Have a great idea for a money-making bioinformatics product? Think again, cautioned a panel of industry players at the BioITWorld conference in San Diego earlier this month.
“How do you write a business case when the competition is free?” Rudolph Potenzone, CEO of Lion Bioscience, Inc., asked rhetorically. “A pure bioinformatics play is tough. The need is satisfied by the public domain or a free database.”
Alex Bangs, Entelos CTO, affirmed this view. His company is already on its second business model, abandoning a subscription-access approach for one using research collaborations based around its PhysioLab simulation technology.
Bangs pointed to Spotfire as a success story because “the product could be on anyone’s desktop. I would be very concerned today if I had enterprise software only pharma could understand.”
Pharma, however, may be slowly waking up to the power of bioinformatics, said Peter Bleicher, CEO of e-clinical trials firm Phase Forward. “Information technology for many years has been in the backwater in pharma,” said Bleicher. “I believe that’s changing; we’re in the midst [of that change].”
The evidence, he said, is that companies like IBM, Accenture, and Sun are taking the industry seriously.
However, these firms are more focused on pharma’s IT infrastructure, rather than on the bioinformatics tools and applications in the hands of researchers. Companies working exclusively in the area are facing stiff competition from academic and non-profit institutions, which Potenzone believes helped burst the short-lived bioinformatics bubble. He views free data and tools as steering money away from commercial products that could eventually prove innovative.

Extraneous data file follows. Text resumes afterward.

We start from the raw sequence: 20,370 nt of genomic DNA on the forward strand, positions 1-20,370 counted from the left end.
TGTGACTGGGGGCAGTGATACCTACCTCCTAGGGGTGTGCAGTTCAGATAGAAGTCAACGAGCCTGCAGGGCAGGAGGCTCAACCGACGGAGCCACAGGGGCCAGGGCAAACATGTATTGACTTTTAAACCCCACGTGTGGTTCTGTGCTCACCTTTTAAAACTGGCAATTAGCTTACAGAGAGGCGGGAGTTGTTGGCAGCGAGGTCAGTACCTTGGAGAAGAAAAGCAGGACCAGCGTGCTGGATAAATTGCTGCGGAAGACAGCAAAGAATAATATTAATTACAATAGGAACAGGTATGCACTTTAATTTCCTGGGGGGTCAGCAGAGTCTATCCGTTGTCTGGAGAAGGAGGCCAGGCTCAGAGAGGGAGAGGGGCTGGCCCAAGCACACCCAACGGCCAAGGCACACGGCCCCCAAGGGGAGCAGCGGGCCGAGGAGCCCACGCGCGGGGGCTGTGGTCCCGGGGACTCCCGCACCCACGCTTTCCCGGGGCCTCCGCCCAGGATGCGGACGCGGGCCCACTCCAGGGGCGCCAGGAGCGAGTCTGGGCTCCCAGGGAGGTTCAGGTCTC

Peter García, CFO of Hyseq Pharmaceuticals, offered a more pragmatic view, suggesting that the tough funding market should not dissuade startups, so much as rein in their goals. What is considered successful “depends on your expectations,” said García. “If you have five guys from Stanford [who] want to make a few million, okay. You need to have expectations of what the market should accept.”
“There are not a ton of models that will work,” added Bleicher. “So you’ve got to pick something people will put real dollars in, to replace a process that already exists.” And, he cautioned, don’t rest your idea on the promise that it will shave months off drug development. “Pharma is too savvy for [that] pitch.”
The consensus message isn’t news to anyone who’s been tracking the sector: Bioinformatics is a tough sell for attracting investor dollars, and there are three initials that informatics entrepreneurs should wipe from their vocabulary: IPO.